The Shakespeare Conference: SHK 16.0883 Thursday, 5 May 2005
Date: Wednesday, 04 May 2005 15:34:03 -0400
Subject: Re: First Folio Function
If I may address directly both David Lindley and Thomas Bishop:
Mr. Lindley states: "...for example, it is demonstrable fact that the
scribe, Ralph Crane, who provided the copy for a number of F1 plays,
habitually modified the texts he transcribed".
Pardon the cliche, but "I'm from Missouri...you gotta show me". If this
is demonstrable fact then please demonstrate. While I have not read all
of what T.H. Howard Hill has to say about Crane's work, what I have read
leaves me with more questions than answers. Perhaps you can fill in some
Mr. Lindley continues: "But I would be interested to know what the
enthusiasts for using F1 do when there is also a Quarto text of a play.
On what basis do actors choose between them"?
I can't answer for all actors, only myself. I choose based on what plays
most effectively in rehearsal and performance. Directorial and audience
response are just as important - if not more important - in determining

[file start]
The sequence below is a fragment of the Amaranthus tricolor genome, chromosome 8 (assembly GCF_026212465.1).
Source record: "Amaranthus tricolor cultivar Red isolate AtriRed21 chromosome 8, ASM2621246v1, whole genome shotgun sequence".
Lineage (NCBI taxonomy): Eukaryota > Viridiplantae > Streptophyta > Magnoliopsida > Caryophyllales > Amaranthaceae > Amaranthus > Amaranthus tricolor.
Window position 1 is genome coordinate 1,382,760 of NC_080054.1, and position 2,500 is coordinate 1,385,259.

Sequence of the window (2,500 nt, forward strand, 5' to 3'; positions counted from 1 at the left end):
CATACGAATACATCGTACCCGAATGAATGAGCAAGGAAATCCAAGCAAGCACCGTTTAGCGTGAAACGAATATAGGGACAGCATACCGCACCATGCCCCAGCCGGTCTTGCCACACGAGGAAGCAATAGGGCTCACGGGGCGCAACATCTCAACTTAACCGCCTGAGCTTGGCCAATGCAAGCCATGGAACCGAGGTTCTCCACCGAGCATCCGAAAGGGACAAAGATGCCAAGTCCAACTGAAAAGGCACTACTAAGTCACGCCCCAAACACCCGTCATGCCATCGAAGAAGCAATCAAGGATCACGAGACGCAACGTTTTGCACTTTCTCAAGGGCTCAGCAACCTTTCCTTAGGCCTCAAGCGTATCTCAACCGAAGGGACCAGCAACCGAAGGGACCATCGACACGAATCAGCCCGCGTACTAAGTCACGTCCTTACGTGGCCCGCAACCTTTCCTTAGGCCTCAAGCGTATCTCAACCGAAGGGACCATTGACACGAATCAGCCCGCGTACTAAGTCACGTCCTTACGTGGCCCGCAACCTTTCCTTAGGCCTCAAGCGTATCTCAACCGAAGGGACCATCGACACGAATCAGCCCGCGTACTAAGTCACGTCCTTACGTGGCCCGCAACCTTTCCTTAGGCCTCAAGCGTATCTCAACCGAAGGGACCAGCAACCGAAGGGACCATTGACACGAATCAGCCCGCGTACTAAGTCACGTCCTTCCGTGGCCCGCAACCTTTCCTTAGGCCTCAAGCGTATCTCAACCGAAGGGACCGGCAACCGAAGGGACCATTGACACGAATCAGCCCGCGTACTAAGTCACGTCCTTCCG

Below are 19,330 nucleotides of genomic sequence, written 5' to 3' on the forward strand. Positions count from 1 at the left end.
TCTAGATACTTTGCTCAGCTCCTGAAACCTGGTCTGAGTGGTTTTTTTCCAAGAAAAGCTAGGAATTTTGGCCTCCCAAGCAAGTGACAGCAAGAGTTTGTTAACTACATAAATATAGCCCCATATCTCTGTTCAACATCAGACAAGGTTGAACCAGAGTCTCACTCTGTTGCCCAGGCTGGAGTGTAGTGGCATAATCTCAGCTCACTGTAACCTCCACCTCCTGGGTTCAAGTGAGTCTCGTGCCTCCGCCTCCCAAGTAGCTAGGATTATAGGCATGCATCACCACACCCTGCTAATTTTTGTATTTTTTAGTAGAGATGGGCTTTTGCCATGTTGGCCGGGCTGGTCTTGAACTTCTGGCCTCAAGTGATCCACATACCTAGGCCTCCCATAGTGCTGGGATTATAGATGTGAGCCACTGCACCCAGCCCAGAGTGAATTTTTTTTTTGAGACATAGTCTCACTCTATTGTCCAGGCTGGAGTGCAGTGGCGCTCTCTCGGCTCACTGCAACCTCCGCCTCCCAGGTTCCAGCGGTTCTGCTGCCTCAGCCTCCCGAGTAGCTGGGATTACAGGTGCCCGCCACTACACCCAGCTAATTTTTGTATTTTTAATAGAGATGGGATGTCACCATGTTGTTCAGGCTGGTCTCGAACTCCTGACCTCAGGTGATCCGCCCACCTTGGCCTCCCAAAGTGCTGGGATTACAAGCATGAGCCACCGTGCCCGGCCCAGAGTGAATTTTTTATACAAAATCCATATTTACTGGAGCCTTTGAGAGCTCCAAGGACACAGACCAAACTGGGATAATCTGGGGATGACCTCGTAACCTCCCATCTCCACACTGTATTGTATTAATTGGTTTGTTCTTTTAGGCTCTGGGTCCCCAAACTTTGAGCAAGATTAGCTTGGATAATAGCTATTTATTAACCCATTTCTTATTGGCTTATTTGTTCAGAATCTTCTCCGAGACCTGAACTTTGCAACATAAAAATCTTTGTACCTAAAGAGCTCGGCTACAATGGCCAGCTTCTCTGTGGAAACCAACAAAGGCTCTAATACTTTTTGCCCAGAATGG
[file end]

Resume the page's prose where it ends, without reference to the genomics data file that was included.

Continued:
this. If a Quarto text plays most effectively I will go with that, but
the Folio text tends to get the job most often.
Finally he adds: "I'd also be interested to know whether, even whilst
using the Folio text to work from, actors pay any attention to scholarly
work on the possible/likely origin of a particular play-text ..."
Again I can only speak for myself. I do pay attention to scholarly work
in this area but the key words for me here are "possible/likely origin".
Possible and likely are all well and good but they are not definite
proof, are they? Nor is there definite proof about what I consider to be
acting clues in the Folio text, but there has been a great deal of
"field work" onstage that supports the idea. Does one area of work
disprove the other? No. But it would seem to me that the idea that the
First Folio text contains specific acting clues is equally possible and
And Thomas Bishop says: "Must all actors therefore become textual
scholars as well? That seems a poor exchange for them".
Again, speaking for myself...I do prefer to do my own textual research.
In fact I don't find it a poor exchange at all. I rather enjoy it. And
you can only "gore my ox" if I get a stab at your sacred cow.
Kim H. Carrell
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